The Australian Book Trade
A Bookseller’s Contribution to Its History
by John Percy Holroyd
As George Dean’s book focuses on EW Cole’s life from a numismatic point of view, Holroyd’s account focuses on Cole’s role as a book publisher and seller. Holroyd kept a lifelong record of writings to do with the book trade in Australia. These writings were assembled and published posthumously by Jeff Prentice in 2015, Holroyd having died in 2000. Holroyd’s account includes a 41 page section on Cole entitled E.W. Cole – Bookseller, Showman and Reformer (pages 156 to 196). The book had a small print run of 150 copies with each copy numbered and signed by Prentice, who also wrote a 125 page introduction The Book Trade: An Overview. Distribution was through Douglas Stewart Fine Books in Melbourne who can be contacted for current availability.
The Publications section of this website summarises publications with which Cole had direct involvement, either writing, editing, compiling or publishing. However, many collectors of Cole material regard the presence of ‘E.W. Cole’ or ‘Book Arcade Melbourne’ on book spines, covers or title pages, as indicating a valuable Cole collectible.
By way of explanation, Holroyd’s book also contains 101 ‘Book Trade Notes’ that he collected, with note 98 on page 154 describing how these ‘imprinted’ books came into being:
Bibliographers are sometimes puzzled when they see an Australian bookseller’s name on the title page or spine of a British publication. There are several explanations for this practice, which has now almost disappeared.
First, the bookseller would obtain the sole rights to import and distribute in Australia (and in some cases New Zealand) a forthcoming publication by buying an agreed quantity. His name would often appear on the title page as well as the spine as well. This was practiced extensively in the 19th century by George Robertson of Melbourne. Instead of buying a given quantity of a work, he would purchase from the publisher a set of the stereotype plates relating to it. An agreed quantity would then be run off in a printery with a locally printed title page. Robertson would then have it bound in his own bindery. A lump sum would be paid to the British publisher. If the book became a bestseller on the Australian market, further supplies could be run off quickly. The saving on freight on 5,000 or 10,000 copies would be substantial. This was known as a ‘closed market.’
Secondly, E. W. Cole and others would place a large order for a book or a series with the publisher, the bookseller’s name being printed on the title page. This did not give him exclusive rights to importation or distribution. It was the ‘open market’ system. Subscription books sold direct by canvassers to customers comprised a third category.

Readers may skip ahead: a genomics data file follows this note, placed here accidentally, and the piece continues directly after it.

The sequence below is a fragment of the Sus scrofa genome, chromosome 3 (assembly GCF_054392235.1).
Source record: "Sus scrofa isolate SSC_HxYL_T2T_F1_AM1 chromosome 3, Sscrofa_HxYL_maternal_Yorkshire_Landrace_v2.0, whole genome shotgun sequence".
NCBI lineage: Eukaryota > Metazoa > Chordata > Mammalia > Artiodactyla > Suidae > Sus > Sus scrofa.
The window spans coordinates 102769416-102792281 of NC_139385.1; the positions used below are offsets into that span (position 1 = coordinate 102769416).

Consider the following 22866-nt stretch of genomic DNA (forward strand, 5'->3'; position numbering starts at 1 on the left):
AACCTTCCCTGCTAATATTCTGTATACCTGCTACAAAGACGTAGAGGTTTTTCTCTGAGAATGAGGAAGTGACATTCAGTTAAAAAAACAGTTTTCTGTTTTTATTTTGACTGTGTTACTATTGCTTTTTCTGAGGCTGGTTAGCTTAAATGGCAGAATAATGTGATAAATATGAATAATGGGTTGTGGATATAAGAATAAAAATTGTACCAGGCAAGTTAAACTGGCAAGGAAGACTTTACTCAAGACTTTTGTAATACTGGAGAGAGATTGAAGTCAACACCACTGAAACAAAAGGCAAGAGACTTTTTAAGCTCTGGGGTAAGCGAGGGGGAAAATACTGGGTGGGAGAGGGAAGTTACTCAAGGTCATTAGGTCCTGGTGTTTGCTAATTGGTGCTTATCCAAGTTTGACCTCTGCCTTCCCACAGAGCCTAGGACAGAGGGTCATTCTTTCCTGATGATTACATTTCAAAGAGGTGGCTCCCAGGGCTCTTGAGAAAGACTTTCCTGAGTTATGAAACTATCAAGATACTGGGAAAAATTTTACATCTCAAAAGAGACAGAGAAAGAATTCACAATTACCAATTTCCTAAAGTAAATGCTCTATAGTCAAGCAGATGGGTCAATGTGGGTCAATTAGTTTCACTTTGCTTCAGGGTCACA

Cole had his own printing works and bindery so it is feasible that he was involved in both ‘closed’ and ‘open’ markets.
Two interesting anecdotes are Holroyd’s notes numbered 59 and 60 on page 147:
59. Walter Murdoch in the 1890s discovered the Master of Ballantrae by RLS, First Edition, for 1/- in a tray of throw-outs in front of Cole’s Book Arcade in Melbourne.
60. In 1890, Lionel Lindsay, who was a regular Saturday morning borrower in Cole’s second-hand department, picked up a copy of Hamerton’s book on etching for 1/-. From it he taught himself etching, then he taught it to his brother Norman and their friend Ernest Moffitt.
Holroyd, while he was Manager of the Secondhand Book Department at Robertson and Mullens, was also known to Cole Turnley, author of Cole of the Book Arcade. A letter from Holroyd to Turnley dated September 25, 1967 in included in the ‘Chronology section (item 423) of this website and can be viewed or downloaded here. The original source is State Library of Victoria MS 13558.
Some interesting highlights from Holroyd’s musings include:
- Cole offered prizes for essays in connexion with Federation, one for the best in favour of Federation, the other for the best essay opposing it. The winners were announced at a public ceremony held when the Duke of York was in Melbourne to open the first Federal Parliament. James Edmond of the “Bulletin” won the prize for the best essay in favour. He went up to the platform to receive his prize. Then Cole announced the winner of the best essay against Federation “Mr. James Wilson”. There was consternation when Edmond returned to the platform to claim the prize. It took him some time to convince Cole that he was “James Wilson”. Cole refused to give him this other prize, saying he had not observed the spirit of the contest. Edmond, who had a sardonic sense of humour, wanted to prove that it was equally easy to argue against a case as for it.